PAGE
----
The life of the late Vito Russo, an activist for both LBGT rights and AIDS awareness, has particular resonance for cinephiles, being that he was also a film historian and the author of The Celluloid Closet. That famous, influential 1981 book – later adapted to documentary form in 1995 – examined the history of how Hollywood films have portrayed gay, lesbian, bisexual and transgender characters, whether through coded subtleties, realistic portrayals or cruel stereotypes.
Jeffrey Schwarz’s documentary on the man conveys the astonishingly full life Vito had before his tragic succumbing to AIDS in 1990, and really makes you feel the loss of a figure that would have been a great voice to still have in the cultural landscape today. What remains of that great voice in archive form is a huge part of the film’s success, with audio and video recordings of Vito’s ruminations and autobiographical anecdotes offering a Senna-like means of narration, interspersed with an also interesting set of talking heads. The documentary also includes some fascinating clips from films whose cinematic legacy Vito could attest to having shaped. [Josh Slater-Williams]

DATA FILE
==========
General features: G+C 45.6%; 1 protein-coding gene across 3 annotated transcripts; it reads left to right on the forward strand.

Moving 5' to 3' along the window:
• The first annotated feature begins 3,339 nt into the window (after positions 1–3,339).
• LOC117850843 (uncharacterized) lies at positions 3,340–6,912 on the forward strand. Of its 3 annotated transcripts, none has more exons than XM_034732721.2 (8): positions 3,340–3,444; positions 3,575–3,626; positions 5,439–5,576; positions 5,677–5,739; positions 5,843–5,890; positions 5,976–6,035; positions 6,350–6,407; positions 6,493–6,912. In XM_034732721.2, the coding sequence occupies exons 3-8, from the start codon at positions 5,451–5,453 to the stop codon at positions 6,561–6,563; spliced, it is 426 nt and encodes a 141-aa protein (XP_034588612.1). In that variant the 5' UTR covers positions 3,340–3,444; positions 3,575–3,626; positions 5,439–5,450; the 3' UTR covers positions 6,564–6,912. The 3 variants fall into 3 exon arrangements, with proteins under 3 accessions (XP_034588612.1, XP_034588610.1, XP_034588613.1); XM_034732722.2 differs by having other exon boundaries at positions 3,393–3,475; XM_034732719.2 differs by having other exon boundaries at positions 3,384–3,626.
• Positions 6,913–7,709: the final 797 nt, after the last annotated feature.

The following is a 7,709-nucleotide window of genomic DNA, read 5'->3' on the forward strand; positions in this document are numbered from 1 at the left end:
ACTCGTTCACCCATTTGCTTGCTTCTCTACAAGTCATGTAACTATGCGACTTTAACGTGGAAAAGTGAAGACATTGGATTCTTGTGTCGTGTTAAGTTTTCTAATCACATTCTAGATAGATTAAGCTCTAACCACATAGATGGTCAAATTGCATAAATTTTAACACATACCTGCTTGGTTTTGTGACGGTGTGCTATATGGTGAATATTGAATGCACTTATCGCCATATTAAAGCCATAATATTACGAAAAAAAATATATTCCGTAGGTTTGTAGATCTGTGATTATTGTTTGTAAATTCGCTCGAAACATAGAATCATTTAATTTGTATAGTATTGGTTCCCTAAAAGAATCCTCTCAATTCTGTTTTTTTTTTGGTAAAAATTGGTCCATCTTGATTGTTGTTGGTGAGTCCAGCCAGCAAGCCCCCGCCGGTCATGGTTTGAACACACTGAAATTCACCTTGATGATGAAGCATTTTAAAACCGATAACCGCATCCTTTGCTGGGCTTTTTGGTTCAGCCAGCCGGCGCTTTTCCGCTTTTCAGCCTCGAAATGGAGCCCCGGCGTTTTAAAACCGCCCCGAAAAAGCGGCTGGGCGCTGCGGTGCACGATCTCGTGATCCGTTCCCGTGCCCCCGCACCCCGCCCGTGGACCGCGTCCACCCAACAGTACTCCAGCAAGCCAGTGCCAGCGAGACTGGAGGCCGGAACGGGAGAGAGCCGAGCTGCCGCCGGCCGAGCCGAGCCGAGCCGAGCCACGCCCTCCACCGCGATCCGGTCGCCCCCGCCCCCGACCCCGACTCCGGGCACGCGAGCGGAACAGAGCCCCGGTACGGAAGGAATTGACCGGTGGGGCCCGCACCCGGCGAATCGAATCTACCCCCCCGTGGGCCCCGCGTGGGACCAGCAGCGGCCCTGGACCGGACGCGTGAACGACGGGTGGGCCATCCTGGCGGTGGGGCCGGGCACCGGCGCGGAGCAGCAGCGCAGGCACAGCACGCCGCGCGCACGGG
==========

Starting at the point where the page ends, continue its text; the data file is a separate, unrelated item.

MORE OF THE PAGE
23 Feb – Cineworld 16 @ 14.45
24 Feb – Cineworld 16 @ 19.45http://glasgowfilm.org/festival